In a narrative as complex as this season has aspired to weave, we were bound to hit an hour like Star Trek: Picard Season 2 Episode 8, where odds and ends of various threads are thrown together to move the plot along.
On the one hand, we learn a lot about the people directly affected by our time-traveling heroes. Wells, Ramirez, and Adam Soong suddenly leap into three-dimensional character roundness.
But on the other hand, with only two episodes left in the season, do we really need to spend ten minutes role-playing a get-to-know-you-again couples’ trust exercise?
Bet you’re not even sure which couple I’m talking about. There’s just THAT much going on.
Raffi and Seven spend a good part of their search for Jurati (and recovery after they find her) pushing each other’s buttons.
Raffi’s good-natured assumption that Seven can tune into her Borg self whenever she likes to intuit the queen’s intentions may be accurate, but it rubs Seven in all the wrong ways.
Raffi: Wow. That’s incredibly spot-on.
Seven: Can you not? That I can access her, it’s not impressive. Could you be a little less happy that I’m defective?
Seven’s retaliation about Raffi’s manipulative nature then opens our trying-to-be-good Commander Musiker up regarding the depth of her guilt over Elron’s death.
It bears remembering that as awesome as these women are together, they come to the table with a lot of baggage and trauma. They are used to doing for themselves, and trusting each other is probably a freaky sort of prospect.
Meanwhile, Guinan and Picard bond through shared anxiety as Agent Wells hammers them with accusations of being extraterrestrials in a less-than-glamorous FBI basement.
Being an extraterrestrial, Guinan might actually be worried about being dissected. Picard is more concerned that Wells could cause the Europa mission to be scrapped.
Wells’s fixation is a challenging obstacle to overcome. Even Guinan’s excellent people-reading skills don’t faze him.
Guinan: Tell me, Agent Wells, what makes you the man for this job?
Wells: Think of me as just a good old-fashioned dedicated civil servant.
Guinan: Work a lot. Don’t sleep. Comes in all wrinkles with your huge mug of coffee. I’m a bartender. I’ve seen your kind before. This is personal.
Interestingly, her read on Wells sounds a lot like a Fox Mulder profile from The X-Files.
I wonder if Wells also forgoes a bed in favor of sleeping on his couch. He doesn’t look like a well-rested investigator.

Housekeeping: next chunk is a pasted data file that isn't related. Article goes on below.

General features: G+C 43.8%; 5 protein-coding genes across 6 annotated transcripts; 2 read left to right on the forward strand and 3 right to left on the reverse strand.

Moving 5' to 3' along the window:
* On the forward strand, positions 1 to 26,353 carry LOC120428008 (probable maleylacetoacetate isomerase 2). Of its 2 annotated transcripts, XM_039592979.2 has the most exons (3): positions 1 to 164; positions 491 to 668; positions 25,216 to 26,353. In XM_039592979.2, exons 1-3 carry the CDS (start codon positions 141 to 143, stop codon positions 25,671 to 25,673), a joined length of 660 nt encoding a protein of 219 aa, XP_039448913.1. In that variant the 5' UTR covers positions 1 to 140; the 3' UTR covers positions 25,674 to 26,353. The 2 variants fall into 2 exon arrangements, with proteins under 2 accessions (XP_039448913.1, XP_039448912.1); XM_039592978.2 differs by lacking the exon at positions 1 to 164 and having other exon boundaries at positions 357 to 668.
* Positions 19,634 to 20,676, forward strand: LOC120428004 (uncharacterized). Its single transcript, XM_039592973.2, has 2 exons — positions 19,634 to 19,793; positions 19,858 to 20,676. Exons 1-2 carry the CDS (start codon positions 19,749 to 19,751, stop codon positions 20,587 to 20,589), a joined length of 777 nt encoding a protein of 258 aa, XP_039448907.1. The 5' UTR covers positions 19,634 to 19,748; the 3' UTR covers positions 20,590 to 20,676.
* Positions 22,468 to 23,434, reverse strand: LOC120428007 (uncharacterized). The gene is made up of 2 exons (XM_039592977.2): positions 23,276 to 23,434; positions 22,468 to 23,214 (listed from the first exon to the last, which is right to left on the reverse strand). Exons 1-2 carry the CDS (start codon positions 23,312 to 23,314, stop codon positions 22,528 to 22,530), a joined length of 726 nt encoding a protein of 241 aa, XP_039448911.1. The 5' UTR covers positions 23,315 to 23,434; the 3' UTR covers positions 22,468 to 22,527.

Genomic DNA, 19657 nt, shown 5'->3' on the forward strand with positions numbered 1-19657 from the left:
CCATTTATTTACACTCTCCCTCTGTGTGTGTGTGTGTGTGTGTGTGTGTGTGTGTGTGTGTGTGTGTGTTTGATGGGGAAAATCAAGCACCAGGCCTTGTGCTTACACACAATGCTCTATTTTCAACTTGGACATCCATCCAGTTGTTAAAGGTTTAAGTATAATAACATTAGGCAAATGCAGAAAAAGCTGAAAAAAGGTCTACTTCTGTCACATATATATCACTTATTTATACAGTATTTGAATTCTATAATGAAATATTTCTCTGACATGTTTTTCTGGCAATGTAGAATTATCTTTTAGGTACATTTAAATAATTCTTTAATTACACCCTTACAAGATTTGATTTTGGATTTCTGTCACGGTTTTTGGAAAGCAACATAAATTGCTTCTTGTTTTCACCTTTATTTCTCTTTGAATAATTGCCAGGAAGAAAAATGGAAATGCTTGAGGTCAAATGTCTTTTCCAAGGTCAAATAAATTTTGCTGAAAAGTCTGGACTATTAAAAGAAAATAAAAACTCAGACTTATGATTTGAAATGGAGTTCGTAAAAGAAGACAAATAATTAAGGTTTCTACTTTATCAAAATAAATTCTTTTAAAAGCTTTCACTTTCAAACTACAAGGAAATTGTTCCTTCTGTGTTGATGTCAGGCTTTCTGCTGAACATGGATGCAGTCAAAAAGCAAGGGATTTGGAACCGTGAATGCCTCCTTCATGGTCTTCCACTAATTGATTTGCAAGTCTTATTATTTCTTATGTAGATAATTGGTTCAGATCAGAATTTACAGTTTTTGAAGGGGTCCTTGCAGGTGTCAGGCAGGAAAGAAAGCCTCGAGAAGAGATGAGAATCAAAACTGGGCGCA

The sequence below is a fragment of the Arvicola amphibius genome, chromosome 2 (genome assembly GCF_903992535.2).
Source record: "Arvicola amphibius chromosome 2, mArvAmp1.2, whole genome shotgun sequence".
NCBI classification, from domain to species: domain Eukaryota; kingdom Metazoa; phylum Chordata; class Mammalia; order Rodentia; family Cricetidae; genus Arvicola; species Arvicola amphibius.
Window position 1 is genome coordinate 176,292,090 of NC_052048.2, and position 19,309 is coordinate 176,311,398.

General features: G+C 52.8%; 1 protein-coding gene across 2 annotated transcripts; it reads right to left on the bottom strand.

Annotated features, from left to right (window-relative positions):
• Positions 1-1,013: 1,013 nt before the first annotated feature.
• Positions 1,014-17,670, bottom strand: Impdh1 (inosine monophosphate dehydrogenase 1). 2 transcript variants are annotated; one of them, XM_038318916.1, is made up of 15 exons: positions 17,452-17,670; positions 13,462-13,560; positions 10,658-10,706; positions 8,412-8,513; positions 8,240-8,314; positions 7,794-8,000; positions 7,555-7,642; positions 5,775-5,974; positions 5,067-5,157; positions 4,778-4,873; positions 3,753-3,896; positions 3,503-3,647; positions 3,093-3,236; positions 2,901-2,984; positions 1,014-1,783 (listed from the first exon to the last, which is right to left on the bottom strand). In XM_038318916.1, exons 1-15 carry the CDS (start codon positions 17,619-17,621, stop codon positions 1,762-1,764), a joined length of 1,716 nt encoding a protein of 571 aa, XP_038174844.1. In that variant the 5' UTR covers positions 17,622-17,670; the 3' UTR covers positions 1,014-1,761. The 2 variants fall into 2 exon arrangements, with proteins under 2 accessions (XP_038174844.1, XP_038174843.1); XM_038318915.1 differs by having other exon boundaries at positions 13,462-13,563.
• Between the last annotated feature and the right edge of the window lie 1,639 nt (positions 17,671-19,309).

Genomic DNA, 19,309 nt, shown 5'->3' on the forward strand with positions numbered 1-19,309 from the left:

The fact that his childhood encounter with the Vulcan surveillance team is the teaser scene here indicates that Guinan’s belief in the immutability of some moments in time might be worth considering.
It’s a bit of a mind-twister, though. Wells isn’t old enough to have been a Carbon Creek resident during T’Mir’s crashed survey mission in the 1950s, so his encounter with the (really poorly concealed) Vulcan team is yet another pre-First Contact first contact incident.
And since it happened before the time tampering Picard is currently trying to fix, it would mean Wells probably spent his entire career chasing proof of aliens in the timeline before La Sirena returned to 2024.
Wells: Kind of a waste of a life though.
Guinan: Maybe not. My species, we believe in an ebb and flow to things. That our destinies run apart and together. And that time is not what we think it is. And that some moments are meant to happen even at great cost. Perhaps you had to be that boy …
Wells: So I could be this man here, letting you go? Something to think about.
Furthermore, Guinan’s character development is even more scrambled now.
Before the time break, she and Picard would’ve met in the 1800s, and she would’ve happily bided her time through and past 2024, knowing they’d meet in a few hundred years.
The time break precludes the adventures of “Time’s Arrow,” and therefore, part of her disenchantment with humanity in 2024 is that she has no beacon of hope.
However, after her chat with Q, she’s reminded of humanity’s weird little quirks, and now she’s in love with us again. Whew.
Guinan: Q was talking about you, but he was talking about all of you. It’s what’s special about humans.
Picard: Yeah, our inability to escape the past.